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Teenage Mutant Ninja Turtles 2: The Arcade Game (NES) artwork

Teenage Mutant Ninja Turtles 2: The Arcade Game (NES) review


"Teenage Mutant Ninja Turtles II: The Arcade Game is a sequel to an NES platformer called...Teenage Mutant Ninja Turtles (shocker.) While some people may have warm fuzzy feelings of nostalgia when thinking of the original TMNT, I'll be honest with you: I hate it. Too many cheap challenges, awkward controls, too many cheap challenges, too many cheap challenges...let's just say that the game is a bit frustrating. "



Teenage Mutant Ninja Turtles II: The Arcade Game is a sequel to an NES platformer called...Teenage Mutant Ninja Turtles (shocker.) While some people may have warm fuzzy feelings of nostalgia when thinking of the original TMNT, I'll be honest with you: I hate it. Too many cheap challenges, awkward controls, too many cheap challenges, too many cheap challenges...let's just say that the game is a bit frustrating.

It's evident that Konami thought the same thing, as TMNT2 is a complete departure from the first game. Where the original TMNT was a side-scrolling platformer, TMNT2 is a port of the classic 1988 arcade game (also called Teenage Mutant Ninja Turtles--confused yet?), a memorable beat-'em-up starring everyone's favorite half-shell heroes. The gamble paid off: TMNT2 is a far better game than its predecessor, though still not an especially good one.

There is a problem which pervades pretty much every beat-'em-up ever made: this is, by nature, a highly repetitive genre. You battle similar enemies many times over without much variation in the level design, utilizing a very small arsenal of moves. TMNT2 does not escape this flaw; if anything, it embraces it. To call TMNT2 repetitive would be an understatement.

At the beginning of the game, you're offered to play as classic turtle Leonardo, Raphael, Michaelangelo, or Donatello. There's not a whole lot of difference between the four, and as such, the character you choose is largely a matter of who your favorite character from the cartoon was. Each turtle has only three moves in their repertoire. And one of those moves, your basic B attack, is virtually useless.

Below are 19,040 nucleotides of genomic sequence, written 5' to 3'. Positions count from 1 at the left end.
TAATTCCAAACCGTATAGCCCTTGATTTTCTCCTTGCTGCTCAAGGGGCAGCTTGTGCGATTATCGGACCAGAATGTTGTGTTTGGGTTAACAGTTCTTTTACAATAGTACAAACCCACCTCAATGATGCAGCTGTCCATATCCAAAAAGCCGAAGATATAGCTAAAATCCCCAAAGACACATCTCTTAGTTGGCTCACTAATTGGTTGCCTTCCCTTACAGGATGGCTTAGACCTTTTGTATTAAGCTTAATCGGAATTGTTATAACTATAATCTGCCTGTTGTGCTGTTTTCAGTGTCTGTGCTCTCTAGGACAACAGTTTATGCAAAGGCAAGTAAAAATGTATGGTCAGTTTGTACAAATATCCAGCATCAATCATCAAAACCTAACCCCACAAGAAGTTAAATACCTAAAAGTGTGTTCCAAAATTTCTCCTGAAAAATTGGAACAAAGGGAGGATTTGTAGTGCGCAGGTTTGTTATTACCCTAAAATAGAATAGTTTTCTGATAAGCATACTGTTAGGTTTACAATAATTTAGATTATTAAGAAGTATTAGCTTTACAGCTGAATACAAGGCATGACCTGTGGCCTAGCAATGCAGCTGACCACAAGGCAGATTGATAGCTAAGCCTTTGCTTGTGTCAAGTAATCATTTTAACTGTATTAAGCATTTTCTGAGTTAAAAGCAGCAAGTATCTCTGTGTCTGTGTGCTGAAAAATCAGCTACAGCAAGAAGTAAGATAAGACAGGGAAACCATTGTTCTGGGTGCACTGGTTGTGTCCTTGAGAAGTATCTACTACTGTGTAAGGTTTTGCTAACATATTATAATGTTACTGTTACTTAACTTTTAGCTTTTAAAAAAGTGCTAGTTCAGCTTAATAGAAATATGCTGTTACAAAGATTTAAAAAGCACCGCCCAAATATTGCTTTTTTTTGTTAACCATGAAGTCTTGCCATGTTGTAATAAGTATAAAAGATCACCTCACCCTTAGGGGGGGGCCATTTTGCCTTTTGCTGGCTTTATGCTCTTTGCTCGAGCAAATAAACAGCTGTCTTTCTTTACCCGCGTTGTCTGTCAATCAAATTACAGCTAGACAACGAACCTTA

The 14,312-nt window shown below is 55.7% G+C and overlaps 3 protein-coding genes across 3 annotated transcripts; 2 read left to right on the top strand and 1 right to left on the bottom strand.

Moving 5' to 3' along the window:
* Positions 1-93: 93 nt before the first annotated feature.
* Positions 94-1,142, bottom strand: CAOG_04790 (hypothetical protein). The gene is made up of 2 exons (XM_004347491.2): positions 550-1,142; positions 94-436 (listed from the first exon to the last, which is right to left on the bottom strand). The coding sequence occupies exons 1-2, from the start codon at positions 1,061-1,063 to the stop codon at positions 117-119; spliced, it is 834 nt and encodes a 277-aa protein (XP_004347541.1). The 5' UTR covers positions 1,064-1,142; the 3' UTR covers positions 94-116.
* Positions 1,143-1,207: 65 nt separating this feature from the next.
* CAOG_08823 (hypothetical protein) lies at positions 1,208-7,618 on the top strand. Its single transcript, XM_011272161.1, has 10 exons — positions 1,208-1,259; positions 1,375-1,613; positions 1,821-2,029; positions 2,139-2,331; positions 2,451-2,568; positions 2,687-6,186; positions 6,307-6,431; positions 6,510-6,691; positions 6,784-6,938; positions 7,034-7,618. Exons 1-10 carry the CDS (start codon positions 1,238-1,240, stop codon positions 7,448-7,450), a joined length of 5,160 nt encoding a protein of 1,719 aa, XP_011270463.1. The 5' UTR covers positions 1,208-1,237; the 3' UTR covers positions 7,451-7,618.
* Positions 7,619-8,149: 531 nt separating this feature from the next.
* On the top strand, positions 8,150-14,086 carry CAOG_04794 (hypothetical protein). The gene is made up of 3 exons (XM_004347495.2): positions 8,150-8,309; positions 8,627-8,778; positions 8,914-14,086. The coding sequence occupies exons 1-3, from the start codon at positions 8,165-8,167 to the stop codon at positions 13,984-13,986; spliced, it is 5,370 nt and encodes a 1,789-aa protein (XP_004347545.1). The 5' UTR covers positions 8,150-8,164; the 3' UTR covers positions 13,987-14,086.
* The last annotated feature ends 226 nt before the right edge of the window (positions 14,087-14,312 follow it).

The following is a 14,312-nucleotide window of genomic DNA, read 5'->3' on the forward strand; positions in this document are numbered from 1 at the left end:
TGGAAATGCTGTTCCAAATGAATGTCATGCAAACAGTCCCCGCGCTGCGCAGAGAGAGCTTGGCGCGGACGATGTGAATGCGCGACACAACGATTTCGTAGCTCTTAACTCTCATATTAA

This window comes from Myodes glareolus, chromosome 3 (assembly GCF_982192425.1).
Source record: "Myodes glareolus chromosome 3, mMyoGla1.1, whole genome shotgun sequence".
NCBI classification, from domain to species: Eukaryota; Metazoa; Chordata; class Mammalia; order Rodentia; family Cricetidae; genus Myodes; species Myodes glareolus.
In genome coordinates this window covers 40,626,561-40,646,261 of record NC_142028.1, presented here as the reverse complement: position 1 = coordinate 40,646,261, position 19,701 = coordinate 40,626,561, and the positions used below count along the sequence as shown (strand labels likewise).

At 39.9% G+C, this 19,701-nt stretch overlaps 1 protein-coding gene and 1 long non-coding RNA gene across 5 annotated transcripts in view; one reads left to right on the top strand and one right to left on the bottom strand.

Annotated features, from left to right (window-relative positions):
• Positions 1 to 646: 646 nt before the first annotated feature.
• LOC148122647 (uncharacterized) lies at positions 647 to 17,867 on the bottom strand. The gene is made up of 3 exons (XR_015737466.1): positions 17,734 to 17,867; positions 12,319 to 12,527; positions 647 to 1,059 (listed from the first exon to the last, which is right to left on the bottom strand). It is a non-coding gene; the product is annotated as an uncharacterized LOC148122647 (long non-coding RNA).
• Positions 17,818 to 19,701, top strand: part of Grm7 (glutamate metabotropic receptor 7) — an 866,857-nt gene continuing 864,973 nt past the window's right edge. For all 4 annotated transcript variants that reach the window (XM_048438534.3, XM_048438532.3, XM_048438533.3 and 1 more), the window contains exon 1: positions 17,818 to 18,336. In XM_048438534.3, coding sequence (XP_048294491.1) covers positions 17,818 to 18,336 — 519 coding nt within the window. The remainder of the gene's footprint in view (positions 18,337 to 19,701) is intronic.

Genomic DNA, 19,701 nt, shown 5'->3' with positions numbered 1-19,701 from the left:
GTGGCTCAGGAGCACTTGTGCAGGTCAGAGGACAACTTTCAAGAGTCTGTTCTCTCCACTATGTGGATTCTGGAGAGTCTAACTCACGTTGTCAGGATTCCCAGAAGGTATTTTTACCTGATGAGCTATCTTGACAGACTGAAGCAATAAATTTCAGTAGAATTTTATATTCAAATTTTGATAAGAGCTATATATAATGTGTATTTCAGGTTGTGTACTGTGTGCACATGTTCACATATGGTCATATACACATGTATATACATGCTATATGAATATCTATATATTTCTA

Therefore, you're basically limited to two attacks per character, and since they're all the same, there's really only two attacks period: your jump kick, and your super attack. The jump kick is by far the more oft-used of the two, allowing a turtle to strike an enemy, quickly leap away from any counterattacks, and then jump kick the same enemy again from the opposite direction. Most of the bad guys can't really keep up with this attack, so you're basically free to jump and press the B button over and over again for the entire 45 minutes it takes you to beat the game. The super attack, which is accomplished by pressing A and B simultaneously, wipes out any foot soldiers in one hit, but leaves you much more vulnerable to attack than the jump kick. So TMNT2's gameplay is basically jump kick, turn, jump kick, turn, onto next level, jump kick, turn (x5000), end credits. The charade becomes old by the end of the second level.

And therein lies the big problem with TMNT2: the game wears out its welcome long before you reach its end. There are only about six different types of enemies throughout the entire game; bashing the same foot soldiers over and over again becomes tiresome in a hurry. Even during the last level, you're still beating up the same purple henchmen that you were whooping at the beginning of the game, giving one an uncomfortable feeling that the background is the only thing that really changes from level to level. At least the music is pleasant.

Without a doubt, the highlights of TMNT2 are the boss battles. These fights give the game some truly tense moments, because in a brilliant twist, the bad guys starts to glow bright orange whenever they're low on energy. Since you're probably also running out of health by the end of any boss battle, the brawls soon become a kamikaze effort to lay the smackdown on the big guy before he can kill you. Just try to tell me that your hands don't sweat when Krang starts blinking after five minutes of fighting him. Just try.

While it's great that TMNT2 eschews the blood-boiling difficulty of the original game, it unfortunately trades that off for another setback: boredom. The game is competently designed, but gameplay that so thinly relies on repeating the same challenges over and over again simply cannot hold the player's interest for long. That's not to say it's bad; hell, I might even say it's worth playing through if you're looking for a bit of fun but don't want to think. I simply wish that there were more to the game; as it is, the game becomes dull and predictable very quickly. The best thing I can say about it is that it's a lot better than the first game...though pretty much every game out there is. A nostalgic NES romp, but not a whole lot beyond that.

Rating: 5/10

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Featured community review by phediuk (July 13, 2006)

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